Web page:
HUTCHINSON COUNTY. Hutchinson County, in the north central section of the Panhandle, is bounded on the north by Hansford County, on the east by Roberts County, on the south by Carson County, and on the West by Moore County. The county center is at approximately 35°50' north latitude and 101°20' west longitude. The county was named for pioneer jurist Anderson Hutchinson. It comprises 871 square miles of plains and broken terrain; altitudes range from 2,750 to 3,400 feet above sea level. Hutchinson County receives an average annual rainfall of 19.9 inches. The average minimum temperature is 22° F in January, and the average maximum is 93° in July; the growing season averages 187 days. The Canadian River, fed by several small creeks, angles across the county from southwest to northeast; in the southwest it is dammed to form Lake Meredith. Broken land along the river and its tributaries forms fertile valleys. The northern part of the county is high rolling plain. About $15 million average annual income in the county is derived from wheat, corn, alfalfa, and grain sorghums. Beef cattle, hogs, and poultry are also raised there, and irrigated land amounts to more than 40,000 acres. Since the 1920s, however, petroleum has been the chief industry; the southern part of Hutchinson County is the center of oil, gas, petrochemical, and synthetic-rubber production in the Panhandle. In the county is one of the world's largest pump stations for natural gas, which supplies metropolitan areas west to Denver and east to Indianapolis. State highways 236, 152, and 207 merge at Borger, and several farm and ranch roads provide access to outlying communities.
Artifacts of the Antelope Creek Indian culture abound along the Canadian valley in Hutchinson County. Nomadic Plains Apaches also camped in this area and were followed in turn by the warlike Comanches, Kiowas, and Southern Cheyennes. In 1541 an expedition led by Francisco Vázquez de Coronado traversed the area on its quest for Quivira. Juan de Oñate passed through in 1601 and Pedro Vial in 1792. Buffalo hunters and Comancheros from New Mexico hunted and traded in the vicinity until the 1870s. The first Anglo-American expedition to come through the county was led by Stephen H. Long, who mistook the Canadian River for the Red River, in August 1820. Josiah Gregg brought his Santa Fe caravan through in March 1840. About three years later the firm of Bent, St. Vrain and Company sought to tap the Comanche-Kiowa trade by opening a trading post in the Canadian valley on what was subsequently known as Bent's Creek, now in eastern Hutchinson County. At this trading house in September 1845 Lt. James W. Abert and his surveying party left the Canadian to travel southeast toward the North Fork of the Red River. The post, known as Fort Adobe, remained in operation until about 1848, when increased friction with the Indians forced its abandonment. Subsequently its ruins gave the site the name Adobe Walls. The expeditions of Randolph B. Marcy (1849) and Amiel W. Whippleqqv (1853) traveled by Adobe Walls during their surveys of the Canadian valley. In the first battle of Adobe Walls on November 25, 1864, Col. Christopher (Kit) Carson and his detachment of United States Cavalry troops fought their way out of a potential massacre at the hands of some 3,000 hostile Comanches and Kiowas.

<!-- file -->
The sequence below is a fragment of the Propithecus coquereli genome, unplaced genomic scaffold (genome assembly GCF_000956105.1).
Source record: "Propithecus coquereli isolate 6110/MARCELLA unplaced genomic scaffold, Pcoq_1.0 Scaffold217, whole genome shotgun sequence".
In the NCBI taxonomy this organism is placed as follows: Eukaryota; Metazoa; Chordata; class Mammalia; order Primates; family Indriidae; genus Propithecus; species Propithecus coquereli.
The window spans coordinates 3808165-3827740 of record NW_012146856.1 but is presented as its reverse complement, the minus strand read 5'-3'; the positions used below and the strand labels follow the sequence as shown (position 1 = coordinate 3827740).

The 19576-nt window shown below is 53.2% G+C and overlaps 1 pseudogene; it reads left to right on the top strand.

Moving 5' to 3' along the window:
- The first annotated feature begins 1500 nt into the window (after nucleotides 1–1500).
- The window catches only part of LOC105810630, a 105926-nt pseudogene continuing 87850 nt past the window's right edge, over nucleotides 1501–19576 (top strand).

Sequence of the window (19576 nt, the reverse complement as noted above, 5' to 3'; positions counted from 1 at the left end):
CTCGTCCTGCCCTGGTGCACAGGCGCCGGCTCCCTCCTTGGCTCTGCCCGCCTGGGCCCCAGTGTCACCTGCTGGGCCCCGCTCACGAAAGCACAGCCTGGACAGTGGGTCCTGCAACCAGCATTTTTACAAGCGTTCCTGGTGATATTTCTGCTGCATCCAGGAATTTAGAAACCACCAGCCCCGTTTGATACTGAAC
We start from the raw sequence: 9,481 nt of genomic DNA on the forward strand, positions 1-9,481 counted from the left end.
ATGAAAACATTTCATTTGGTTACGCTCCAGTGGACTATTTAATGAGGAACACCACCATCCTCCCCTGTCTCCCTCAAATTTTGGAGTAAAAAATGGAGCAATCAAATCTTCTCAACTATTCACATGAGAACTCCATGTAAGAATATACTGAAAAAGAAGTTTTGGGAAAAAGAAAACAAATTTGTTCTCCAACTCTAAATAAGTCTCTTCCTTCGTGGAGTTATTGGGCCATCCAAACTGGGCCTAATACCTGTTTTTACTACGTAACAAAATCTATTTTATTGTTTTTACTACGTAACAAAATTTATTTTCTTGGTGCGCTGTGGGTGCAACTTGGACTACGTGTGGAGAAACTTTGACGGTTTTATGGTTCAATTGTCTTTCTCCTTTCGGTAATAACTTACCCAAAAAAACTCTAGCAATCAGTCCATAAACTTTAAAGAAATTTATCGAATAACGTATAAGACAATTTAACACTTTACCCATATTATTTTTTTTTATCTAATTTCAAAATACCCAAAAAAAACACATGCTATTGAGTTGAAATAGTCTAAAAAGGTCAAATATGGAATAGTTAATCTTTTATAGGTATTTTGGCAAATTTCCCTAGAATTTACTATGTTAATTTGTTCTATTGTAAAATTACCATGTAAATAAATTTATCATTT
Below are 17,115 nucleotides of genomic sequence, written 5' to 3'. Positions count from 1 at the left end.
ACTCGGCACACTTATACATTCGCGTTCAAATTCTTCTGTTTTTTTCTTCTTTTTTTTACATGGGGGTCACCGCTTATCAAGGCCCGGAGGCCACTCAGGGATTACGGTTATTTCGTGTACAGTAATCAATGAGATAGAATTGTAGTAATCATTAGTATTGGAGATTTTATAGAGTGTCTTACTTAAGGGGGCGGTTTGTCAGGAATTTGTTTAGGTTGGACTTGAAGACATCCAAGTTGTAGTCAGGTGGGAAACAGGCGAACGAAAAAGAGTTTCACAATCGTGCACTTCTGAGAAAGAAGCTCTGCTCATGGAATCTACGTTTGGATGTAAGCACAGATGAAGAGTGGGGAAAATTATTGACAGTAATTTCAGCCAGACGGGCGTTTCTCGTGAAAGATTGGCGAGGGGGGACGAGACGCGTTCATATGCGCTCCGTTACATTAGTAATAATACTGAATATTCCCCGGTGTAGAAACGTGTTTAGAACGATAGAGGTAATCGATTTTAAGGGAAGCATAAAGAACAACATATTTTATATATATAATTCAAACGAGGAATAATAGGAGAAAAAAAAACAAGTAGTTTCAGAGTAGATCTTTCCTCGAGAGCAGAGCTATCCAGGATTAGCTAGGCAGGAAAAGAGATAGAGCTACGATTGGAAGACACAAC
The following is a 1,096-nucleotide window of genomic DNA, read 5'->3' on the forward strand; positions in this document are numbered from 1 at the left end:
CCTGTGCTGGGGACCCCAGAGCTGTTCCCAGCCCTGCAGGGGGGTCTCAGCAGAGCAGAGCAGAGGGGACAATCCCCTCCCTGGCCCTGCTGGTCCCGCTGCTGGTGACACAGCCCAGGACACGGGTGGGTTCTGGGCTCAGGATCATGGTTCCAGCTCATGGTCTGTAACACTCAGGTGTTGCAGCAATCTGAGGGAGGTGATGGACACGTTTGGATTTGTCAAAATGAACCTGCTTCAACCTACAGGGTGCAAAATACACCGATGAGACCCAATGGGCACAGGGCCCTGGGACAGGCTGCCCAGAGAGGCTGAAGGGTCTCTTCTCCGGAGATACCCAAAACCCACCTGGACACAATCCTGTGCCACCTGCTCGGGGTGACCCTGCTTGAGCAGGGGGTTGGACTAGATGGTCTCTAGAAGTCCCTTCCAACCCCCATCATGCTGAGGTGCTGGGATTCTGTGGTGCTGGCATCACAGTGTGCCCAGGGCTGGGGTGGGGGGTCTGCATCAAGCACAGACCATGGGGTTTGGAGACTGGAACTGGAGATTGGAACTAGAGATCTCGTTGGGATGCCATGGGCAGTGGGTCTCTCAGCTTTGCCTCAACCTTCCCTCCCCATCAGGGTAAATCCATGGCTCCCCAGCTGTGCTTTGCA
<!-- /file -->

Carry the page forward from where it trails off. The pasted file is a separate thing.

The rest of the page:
In the spring of 1874, despite increased threats from disgruntled Indians, merchants and buffalo hunters from Dodge City established a trading post about a mile and a half north of the original ruins. The activities of these hide men led to depredations by Indians at various camps and finally to the second Battle of Adobe Walls, on June 27, 1874. In August, during the ensuing Red River War, a detachment of troops under Lt. Francis (Frank) D. Baldwinqv fought off a party of fifteen Indians near the beleaguered post, which was abandoned by October and subsequently burned by the hostiles. Nevertheless, the power of the southern Plains tribes was broken, and in 1876 Hutchinson County was established as the area was opened to white settlement.